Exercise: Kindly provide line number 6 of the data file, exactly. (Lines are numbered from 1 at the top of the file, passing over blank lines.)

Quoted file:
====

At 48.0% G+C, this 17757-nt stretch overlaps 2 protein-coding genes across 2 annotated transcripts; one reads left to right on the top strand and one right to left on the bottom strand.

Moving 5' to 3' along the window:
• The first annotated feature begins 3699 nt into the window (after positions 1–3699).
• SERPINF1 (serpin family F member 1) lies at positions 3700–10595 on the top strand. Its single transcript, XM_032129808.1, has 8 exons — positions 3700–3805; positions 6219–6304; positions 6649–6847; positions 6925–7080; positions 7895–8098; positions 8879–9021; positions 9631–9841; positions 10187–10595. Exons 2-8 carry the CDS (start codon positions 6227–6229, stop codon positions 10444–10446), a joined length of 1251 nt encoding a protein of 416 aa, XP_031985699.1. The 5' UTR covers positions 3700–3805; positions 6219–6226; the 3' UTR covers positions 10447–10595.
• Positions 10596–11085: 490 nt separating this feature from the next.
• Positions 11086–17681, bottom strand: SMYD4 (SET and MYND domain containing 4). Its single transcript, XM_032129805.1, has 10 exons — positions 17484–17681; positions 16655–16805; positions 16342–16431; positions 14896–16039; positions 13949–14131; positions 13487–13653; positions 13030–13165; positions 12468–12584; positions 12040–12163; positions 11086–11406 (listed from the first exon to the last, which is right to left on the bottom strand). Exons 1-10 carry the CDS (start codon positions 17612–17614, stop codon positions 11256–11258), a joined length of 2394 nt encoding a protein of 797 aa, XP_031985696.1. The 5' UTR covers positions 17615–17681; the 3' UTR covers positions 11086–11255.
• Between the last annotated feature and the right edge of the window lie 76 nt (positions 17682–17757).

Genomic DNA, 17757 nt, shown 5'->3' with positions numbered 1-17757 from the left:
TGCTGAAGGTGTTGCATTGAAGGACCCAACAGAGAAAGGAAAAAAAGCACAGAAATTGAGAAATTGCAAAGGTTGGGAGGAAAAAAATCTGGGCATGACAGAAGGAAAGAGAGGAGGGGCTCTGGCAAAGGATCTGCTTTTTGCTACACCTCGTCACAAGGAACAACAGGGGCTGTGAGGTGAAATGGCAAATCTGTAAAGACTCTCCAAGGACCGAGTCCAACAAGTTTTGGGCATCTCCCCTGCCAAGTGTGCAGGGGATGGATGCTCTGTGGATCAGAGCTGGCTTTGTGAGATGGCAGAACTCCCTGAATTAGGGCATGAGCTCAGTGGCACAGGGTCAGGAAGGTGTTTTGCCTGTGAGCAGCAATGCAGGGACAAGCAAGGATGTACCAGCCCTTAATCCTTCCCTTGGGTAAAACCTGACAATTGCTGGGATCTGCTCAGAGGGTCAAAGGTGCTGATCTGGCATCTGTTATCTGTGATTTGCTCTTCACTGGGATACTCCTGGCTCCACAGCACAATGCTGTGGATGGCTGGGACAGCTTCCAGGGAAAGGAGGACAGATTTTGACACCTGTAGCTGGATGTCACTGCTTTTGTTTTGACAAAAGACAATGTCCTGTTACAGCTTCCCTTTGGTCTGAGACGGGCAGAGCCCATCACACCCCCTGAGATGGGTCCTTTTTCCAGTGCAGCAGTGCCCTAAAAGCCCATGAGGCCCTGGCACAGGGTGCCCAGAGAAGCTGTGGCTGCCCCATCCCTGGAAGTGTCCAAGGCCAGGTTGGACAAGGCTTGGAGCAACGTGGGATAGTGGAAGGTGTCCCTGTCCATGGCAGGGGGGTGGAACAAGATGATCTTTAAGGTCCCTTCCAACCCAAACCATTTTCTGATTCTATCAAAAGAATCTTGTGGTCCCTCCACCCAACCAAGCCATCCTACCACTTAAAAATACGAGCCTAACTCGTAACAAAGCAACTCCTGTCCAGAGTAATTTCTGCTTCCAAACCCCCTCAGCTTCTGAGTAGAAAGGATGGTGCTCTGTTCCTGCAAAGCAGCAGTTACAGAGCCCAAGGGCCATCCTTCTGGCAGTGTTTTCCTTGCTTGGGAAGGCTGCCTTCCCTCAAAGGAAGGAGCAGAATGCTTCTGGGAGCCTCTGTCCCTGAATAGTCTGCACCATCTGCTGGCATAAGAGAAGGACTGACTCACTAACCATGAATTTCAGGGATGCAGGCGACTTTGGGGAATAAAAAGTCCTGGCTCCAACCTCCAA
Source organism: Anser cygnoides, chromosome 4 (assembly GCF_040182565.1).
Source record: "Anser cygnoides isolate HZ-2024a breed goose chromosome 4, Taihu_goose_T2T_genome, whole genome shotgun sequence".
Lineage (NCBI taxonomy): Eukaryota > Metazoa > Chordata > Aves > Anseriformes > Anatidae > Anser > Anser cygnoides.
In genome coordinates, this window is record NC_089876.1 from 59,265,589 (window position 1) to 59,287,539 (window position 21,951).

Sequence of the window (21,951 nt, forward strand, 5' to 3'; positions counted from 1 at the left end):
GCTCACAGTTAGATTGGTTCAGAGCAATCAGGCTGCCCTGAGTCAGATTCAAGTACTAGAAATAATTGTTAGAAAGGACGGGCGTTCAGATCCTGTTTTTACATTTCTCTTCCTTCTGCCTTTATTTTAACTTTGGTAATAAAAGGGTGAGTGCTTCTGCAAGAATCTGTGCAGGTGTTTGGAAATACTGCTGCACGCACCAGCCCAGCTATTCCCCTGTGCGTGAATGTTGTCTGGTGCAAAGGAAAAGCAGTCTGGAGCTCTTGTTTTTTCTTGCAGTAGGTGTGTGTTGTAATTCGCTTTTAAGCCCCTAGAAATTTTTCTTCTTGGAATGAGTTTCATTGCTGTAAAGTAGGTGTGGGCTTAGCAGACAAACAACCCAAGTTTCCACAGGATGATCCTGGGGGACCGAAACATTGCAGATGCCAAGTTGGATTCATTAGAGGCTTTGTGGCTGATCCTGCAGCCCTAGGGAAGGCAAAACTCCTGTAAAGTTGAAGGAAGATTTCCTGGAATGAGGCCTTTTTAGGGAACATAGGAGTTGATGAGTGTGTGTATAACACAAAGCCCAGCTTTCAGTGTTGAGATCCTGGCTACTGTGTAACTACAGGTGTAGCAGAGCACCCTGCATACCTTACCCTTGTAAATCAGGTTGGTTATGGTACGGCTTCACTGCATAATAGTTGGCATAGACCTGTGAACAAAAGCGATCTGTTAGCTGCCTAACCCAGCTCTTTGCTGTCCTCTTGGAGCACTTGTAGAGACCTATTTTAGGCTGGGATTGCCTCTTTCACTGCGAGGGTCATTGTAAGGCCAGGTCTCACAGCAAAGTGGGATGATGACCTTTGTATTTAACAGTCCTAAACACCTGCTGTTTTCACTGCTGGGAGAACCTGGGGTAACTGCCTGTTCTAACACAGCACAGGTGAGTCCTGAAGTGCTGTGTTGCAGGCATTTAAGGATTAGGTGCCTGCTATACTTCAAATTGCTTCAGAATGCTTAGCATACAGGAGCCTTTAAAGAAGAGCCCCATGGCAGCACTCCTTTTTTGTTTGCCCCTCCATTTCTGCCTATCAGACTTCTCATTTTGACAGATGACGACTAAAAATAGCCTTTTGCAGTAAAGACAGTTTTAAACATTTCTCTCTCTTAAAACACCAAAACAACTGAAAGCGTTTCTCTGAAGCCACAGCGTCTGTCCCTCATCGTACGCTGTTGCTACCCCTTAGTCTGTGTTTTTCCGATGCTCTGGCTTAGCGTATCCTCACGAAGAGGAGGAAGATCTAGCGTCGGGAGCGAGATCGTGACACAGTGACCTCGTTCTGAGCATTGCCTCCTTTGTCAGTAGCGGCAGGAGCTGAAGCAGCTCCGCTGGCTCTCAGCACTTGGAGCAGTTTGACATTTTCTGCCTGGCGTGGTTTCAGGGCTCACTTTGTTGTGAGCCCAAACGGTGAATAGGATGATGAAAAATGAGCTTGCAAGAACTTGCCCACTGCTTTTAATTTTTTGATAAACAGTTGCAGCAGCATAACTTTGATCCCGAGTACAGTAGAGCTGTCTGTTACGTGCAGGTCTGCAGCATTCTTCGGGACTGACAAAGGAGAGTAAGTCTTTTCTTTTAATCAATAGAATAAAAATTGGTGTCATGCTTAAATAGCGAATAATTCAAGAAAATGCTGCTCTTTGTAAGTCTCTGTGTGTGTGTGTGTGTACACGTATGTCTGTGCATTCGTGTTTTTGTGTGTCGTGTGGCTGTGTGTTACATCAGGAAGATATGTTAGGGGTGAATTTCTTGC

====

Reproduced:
• Positions 11086–17681, bottom strand: SMYD4 (SET and MYND domain containing 4). Its single transcript, XM_032129805.1, has 10 exons — positions 17484–17681; positions 16655–16805; positions 16342–16431; positions 14896–16039; positions 13949–14131; positions 13487–13653; positions 13030–13165; positions 12468–12584; positions 12040–12163; positions 11086–11406 (listed from the first exon to the last, which is right to left on the bottom strand). Exons 1-10 carry the CDS (start codon positions 17612–17614, stop codon positions 11256–11258), a joined length of 2394 nt encoding a protein of 797 aa, XP_031985696.1. The 5' UTR covers positions 17615–17681; the 3' UTR covers positions 11086–11255.